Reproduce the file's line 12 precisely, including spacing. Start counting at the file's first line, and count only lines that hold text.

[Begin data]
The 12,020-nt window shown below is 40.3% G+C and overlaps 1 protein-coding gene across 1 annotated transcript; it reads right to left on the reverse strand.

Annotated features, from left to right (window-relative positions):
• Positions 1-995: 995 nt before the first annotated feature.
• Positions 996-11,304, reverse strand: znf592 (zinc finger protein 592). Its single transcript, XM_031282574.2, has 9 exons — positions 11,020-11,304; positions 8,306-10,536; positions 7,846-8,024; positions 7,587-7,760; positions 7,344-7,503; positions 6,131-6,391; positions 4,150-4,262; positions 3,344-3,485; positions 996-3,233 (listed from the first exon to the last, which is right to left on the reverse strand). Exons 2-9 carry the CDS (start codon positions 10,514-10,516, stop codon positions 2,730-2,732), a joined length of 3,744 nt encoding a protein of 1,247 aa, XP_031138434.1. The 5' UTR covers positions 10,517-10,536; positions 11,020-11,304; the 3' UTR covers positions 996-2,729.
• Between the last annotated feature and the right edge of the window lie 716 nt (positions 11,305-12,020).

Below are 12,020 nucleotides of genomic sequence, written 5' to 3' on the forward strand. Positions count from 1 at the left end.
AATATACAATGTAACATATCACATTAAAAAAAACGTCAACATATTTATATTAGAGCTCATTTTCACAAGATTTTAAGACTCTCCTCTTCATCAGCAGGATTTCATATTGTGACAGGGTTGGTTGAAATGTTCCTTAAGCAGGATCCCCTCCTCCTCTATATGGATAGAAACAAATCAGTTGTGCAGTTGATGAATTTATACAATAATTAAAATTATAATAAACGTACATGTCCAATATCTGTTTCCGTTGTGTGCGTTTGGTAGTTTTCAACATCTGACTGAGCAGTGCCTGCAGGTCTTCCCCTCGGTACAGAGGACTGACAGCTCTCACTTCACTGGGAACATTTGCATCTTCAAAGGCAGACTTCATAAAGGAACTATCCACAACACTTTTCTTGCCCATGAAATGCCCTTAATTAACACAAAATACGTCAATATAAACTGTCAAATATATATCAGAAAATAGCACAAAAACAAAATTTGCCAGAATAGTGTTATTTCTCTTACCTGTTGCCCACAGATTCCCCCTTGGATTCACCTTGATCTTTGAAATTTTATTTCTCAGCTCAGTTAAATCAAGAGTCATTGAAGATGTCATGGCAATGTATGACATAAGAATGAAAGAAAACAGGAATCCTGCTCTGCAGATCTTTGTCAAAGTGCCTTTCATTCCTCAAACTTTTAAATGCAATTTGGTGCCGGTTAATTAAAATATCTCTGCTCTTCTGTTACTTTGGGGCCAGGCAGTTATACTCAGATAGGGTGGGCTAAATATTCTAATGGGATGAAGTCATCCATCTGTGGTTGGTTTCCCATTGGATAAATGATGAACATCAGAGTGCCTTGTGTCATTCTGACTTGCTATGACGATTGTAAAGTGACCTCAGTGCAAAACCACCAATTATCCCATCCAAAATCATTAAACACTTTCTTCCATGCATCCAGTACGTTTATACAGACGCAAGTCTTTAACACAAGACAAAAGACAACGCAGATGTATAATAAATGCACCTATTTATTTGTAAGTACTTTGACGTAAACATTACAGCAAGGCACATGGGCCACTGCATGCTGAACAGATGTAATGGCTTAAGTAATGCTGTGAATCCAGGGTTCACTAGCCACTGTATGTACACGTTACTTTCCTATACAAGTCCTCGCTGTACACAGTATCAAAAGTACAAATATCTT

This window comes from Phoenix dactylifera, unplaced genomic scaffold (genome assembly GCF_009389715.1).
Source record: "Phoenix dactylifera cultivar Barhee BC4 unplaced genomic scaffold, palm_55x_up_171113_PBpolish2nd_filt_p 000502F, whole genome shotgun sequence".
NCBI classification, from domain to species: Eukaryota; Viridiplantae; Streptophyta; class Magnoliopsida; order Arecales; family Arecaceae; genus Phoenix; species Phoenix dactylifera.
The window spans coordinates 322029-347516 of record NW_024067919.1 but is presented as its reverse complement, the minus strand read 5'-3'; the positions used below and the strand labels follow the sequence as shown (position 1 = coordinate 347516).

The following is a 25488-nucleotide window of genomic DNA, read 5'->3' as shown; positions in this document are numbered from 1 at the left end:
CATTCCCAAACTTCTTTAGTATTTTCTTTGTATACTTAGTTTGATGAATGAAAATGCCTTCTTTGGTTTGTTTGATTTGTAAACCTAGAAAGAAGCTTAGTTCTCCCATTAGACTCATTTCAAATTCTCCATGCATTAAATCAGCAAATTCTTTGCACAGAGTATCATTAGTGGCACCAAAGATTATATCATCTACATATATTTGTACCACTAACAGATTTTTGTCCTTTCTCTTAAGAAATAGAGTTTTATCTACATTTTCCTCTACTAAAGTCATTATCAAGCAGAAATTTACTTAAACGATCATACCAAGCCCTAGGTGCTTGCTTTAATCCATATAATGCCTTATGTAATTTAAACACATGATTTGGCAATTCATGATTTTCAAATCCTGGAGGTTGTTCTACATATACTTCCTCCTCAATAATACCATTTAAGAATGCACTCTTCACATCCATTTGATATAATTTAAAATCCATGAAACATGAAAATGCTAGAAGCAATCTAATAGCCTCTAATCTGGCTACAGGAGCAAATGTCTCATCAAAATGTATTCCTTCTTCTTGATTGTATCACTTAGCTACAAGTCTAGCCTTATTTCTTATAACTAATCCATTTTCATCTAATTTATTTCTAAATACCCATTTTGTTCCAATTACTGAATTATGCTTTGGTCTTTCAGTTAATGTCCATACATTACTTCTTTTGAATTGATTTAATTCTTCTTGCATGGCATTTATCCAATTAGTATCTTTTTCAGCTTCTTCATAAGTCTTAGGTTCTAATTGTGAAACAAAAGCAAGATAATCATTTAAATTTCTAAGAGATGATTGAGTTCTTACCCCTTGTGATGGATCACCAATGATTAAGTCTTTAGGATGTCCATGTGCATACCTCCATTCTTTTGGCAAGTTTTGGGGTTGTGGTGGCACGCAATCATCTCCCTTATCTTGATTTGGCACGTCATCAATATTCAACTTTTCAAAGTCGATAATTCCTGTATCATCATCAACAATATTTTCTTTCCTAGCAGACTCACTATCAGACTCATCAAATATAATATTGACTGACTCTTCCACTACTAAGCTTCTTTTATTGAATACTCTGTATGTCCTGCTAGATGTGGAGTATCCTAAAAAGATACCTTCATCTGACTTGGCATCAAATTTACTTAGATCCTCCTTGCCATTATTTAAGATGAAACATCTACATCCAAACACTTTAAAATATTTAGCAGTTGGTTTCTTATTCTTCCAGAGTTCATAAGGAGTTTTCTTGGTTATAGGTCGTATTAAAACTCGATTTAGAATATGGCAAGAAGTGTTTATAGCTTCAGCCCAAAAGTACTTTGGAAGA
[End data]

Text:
The following is a 25488-nucleotide window of genomic DNA, read 5'->3' as shown; positions in this document are numbered from 1 at the left end: